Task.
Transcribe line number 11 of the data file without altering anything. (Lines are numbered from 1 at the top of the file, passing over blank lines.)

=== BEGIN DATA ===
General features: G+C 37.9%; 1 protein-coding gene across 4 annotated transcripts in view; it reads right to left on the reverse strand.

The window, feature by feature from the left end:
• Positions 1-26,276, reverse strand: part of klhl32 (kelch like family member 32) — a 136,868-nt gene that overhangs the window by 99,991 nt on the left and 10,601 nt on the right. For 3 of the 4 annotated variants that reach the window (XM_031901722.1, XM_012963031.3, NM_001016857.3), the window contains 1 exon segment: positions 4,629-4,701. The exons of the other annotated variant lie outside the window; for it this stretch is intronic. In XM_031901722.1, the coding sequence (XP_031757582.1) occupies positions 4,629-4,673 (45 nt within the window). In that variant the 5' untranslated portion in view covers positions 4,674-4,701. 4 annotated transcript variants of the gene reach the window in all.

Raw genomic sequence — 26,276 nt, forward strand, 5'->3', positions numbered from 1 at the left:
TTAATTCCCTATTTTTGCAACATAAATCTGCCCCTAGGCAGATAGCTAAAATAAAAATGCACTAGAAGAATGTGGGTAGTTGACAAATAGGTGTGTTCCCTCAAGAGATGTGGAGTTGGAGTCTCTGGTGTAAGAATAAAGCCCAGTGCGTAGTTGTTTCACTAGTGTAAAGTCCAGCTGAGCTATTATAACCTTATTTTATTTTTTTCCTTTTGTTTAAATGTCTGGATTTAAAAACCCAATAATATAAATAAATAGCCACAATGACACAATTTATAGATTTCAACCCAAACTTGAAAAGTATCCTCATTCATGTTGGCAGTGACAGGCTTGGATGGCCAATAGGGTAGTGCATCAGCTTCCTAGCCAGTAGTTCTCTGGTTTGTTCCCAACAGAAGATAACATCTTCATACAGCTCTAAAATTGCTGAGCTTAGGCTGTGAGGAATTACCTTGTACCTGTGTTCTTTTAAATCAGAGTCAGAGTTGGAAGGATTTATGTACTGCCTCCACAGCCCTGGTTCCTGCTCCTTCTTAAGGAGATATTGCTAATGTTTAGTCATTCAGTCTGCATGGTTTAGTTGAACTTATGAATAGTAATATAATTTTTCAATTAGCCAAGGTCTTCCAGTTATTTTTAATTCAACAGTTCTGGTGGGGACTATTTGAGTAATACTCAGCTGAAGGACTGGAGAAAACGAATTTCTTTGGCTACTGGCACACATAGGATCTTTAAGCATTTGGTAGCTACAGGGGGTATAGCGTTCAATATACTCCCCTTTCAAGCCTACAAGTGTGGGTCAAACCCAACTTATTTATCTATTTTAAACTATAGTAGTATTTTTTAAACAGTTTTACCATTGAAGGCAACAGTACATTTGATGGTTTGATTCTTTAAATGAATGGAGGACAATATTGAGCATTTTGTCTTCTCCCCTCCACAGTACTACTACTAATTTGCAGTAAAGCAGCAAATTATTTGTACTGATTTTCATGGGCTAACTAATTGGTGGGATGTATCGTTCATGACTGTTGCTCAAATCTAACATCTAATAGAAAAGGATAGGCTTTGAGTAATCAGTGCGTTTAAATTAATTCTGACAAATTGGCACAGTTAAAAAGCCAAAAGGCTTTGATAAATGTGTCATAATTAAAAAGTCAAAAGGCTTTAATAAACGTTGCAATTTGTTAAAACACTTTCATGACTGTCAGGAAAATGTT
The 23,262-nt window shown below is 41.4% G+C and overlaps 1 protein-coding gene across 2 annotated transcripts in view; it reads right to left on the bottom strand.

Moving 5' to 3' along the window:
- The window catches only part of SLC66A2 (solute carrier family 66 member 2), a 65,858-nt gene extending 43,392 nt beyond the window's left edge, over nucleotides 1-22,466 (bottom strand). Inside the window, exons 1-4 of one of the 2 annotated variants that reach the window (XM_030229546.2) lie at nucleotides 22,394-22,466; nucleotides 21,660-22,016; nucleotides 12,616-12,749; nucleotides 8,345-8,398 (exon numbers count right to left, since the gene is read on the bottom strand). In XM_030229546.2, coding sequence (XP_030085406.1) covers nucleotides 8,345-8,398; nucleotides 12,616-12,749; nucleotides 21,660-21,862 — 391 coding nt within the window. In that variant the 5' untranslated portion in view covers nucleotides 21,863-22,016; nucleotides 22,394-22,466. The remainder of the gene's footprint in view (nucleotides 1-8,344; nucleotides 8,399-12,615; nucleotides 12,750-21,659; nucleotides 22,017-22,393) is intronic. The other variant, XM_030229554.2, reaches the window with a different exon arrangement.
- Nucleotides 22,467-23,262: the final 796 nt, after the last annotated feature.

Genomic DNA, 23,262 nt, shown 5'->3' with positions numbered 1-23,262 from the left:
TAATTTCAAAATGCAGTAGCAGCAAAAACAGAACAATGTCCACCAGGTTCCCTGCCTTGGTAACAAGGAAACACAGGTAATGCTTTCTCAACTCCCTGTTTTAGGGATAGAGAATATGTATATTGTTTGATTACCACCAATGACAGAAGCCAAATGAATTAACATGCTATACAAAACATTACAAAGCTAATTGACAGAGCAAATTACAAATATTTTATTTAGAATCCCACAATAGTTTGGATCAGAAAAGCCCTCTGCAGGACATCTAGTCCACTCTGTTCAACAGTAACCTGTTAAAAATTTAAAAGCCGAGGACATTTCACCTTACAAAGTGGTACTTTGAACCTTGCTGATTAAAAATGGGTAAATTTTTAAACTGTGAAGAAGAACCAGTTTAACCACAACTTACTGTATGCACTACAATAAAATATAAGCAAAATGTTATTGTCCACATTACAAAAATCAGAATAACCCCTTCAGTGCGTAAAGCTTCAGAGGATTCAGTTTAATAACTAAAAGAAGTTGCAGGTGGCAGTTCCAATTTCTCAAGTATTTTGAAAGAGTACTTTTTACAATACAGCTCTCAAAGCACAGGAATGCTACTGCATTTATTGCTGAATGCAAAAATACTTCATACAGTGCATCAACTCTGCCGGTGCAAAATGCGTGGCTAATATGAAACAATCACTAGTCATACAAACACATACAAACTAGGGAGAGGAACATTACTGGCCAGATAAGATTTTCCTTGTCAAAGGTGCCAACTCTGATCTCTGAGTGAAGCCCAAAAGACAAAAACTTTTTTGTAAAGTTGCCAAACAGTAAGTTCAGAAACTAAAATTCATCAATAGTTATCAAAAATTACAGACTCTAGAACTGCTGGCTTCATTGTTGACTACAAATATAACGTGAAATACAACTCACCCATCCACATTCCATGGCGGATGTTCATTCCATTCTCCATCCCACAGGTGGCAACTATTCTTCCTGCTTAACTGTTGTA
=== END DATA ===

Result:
TAATTTCAAAATGCAGTAGCAGCAAAAACAGAACAATGTCCACCAGGTTCCCTGCCTTGGTAACAAGGAAACACAGGTAATGCTTTCTCAACTCCCTGTTTTAGGGATAGAGAATATGTATATTGTTTGATTACCACCAATGACAGAAGCCAAATGAATTAACATGCTATACAAAACATTACAAAGCTAATTGACAGAGCAAATTACAAATATTTTATTTAGAATCCCACAATAGTTTGGATCAGAAAAGCCCTCTGCAGGACATCTAGTCCACTCTGTTCAACAGTAACCTGTTAAAAATTTAAAAGCCGAGGACATTTCACCTTACAAAGTGGTACTTTGAACCTTGCTGATTAAAAATGGGTAAATTTTTAAACTGTGAAGAAGAACCAGTTTAACCACAACTTACTGTATGCACTACAATAAAATATAAGCAAAATGTTATTGTCCACATTACAAAAATCAGAATAACCCCTTCAGTGCGTAAAGCTTCAGAGGATTCAGTTTAATAACTAAAAGAAGTTGCAGGTGGCAGTTCCAATTTCTCAAGTATTTTGAAAGAGTACTTTTTACAATACAGCTCTCAAAGCACAGGAATGCTACTGCATTTATTGCTGAATGCAAAAATACTTCATACAGTGCATCAACTCTGCCGGTGCAAAATGCGTGGCTAATATGAAACAATCACTAGTCATACAAACACATACAAACTAGGGAGAGGAACATTACTGGCCAGATAAGATTTTCCTTGTCAAAGGTGCCAACTCTGATCTCTGAGTGAAGCCCAAAAGACAAAAACTTTTTTGTAAAGTTGCCAAACAGTAAGTTCAGAAACTAAAATTCATCAATAGTTATCAAAAATTACAGACTCTAGAACTGCTGGCTTCATTGTTGACTACAAATATAACGTGAAATACAACTCACCCATCCACATTCCATGGCGGATGTTCATTCCATTCTCCATCCCACAGGTGGCAACTATTCTTCCTGCTTAACTGTTGTA